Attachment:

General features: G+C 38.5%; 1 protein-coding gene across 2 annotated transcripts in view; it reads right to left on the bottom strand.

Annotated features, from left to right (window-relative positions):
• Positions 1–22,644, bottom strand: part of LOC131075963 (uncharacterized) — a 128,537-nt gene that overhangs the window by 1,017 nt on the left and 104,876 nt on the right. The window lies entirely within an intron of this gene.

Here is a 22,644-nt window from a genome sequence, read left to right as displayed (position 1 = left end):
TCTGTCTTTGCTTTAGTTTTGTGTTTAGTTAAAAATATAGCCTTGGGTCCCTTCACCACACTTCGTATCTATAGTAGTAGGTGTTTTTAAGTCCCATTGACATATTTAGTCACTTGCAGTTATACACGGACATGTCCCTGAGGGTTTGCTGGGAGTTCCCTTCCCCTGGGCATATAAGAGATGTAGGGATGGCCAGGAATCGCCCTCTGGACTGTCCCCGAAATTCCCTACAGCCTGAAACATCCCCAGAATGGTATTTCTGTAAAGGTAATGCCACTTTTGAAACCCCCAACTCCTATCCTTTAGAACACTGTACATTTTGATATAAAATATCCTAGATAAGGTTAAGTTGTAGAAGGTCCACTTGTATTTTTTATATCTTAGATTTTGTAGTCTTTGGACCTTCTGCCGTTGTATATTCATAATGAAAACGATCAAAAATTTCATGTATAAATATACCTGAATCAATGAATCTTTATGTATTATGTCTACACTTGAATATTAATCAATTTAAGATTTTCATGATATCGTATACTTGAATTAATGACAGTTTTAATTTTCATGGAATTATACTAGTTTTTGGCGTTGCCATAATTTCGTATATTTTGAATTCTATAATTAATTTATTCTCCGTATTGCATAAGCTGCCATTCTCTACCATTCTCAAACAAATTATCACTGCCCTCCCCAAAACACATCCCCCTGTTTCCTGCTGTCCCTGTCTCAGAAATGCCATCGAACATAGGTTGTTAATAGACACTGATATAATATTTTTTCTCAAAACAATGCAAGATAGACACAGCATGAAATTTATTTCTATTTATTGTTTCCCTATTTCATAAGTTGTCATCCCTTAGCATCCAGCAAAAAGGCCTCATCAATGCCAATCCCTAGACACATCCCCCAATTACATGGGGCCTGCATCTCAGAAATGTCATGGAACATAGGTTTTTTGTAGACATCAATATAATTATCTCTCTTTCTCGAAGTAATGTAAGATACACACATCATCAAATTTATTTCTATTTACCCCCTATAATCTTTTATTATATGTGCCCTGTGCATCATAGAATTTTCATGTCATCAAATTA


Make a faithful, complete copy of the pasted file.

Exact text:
General features: G+C 38.5%; 1 protein-coding gene across 2 annotated transcripts in view; it reads right to left on the bottom strand.

Annotated features, from left to right (window-relative positions):
• Positions 1–22,644, bottom strand: part of LOC131075963 (uncharacterized) — a 128,537-nt gene that overhangs the window by 1,017 nt on the left and 104,876 nt on the right. The window lies entirely within an intron of this gene.

Here is a 22,644-nt window from a genome sequence, read left to right as displayed (position 1 = left end):
TCTGTCTTTGCTTTAGTTTTGTGTTTAGTTAAAAATATAGCCTTGGGTCCCTTCACCACACTTCGTATCTATAGTAGTAGGTGTTTTTAAGTCCCATTGACATATTTAGTCACTTGCAGTTATACACGGACATGTCCCTGAGGGTTTGCTGGGAGTTCCCTTCCCCTGGGCATATAAGAGATGTAGGGATGGCCAGGAATCGCCCTCTGGACTGTCCCCGAAATTCCCTACAGCCTGAAACATCCCCAGAATGGTATTTCTGTAAAGGTAATGCCACTTTTGAAACCCCCAACTCCTATCCTTTAGAACACTGTACATTTTGATATAAAATATCCTAGATAAGGTTAAGTTGTAGAAGGTCCACTTGTATTTTTTATATCTTAGATTTTGTAGTCTTTGGACCTTCTGCCGTTGTATATTCATAATGAAAACGATCAAAAATTTCATGTATAAATATACCTGAATCAATGAATCTTTATGTATTATGTCTACACTTGAATATTAATCAATTTAAGATTTTCATGATATCGTATACTTGAATTAATGACAGTTTTAATTTTCATGGAATTATACTAGTTTTTGGCGTTGCCATAATTTCGTATATTTTGAATTCTATAATTAATTTATTCTCCGTATTGCATAAGCTGCCATTCTCTACCATTCTCAAACAAATTATCACTGCCCTCCCCAAAACACATCCCCCTGTTTCCTGCTGTCCCTGTCTCAGAAATGCCATCGAACATAGGTTGTTAATAGACACTGATATAATATTTTTTCTCAAAACAATGCAAGATAGACACAGCATGAAATTTATTTCTATTTATTGTTTCCCTATTTCATAAGTTGTCATCCCTTAGCATCCAGCAAAAAGGCCTCATCAATGCCAATCCCTAGACACATCCCCCAATTACATGGGGCCTGCATCTCAGAAATGTCATGGAACATAGGTTTTTTGTAGACATCAATATAATTATCTCTCTTTCTCGAAGTAATGTAAGATACACACATCATCAAATTTATTTCTATTTACCCCCTATAATCTTTTATTATATGTGCCCTGTGCATCATAGAATTTTCATGTCATCAAATTA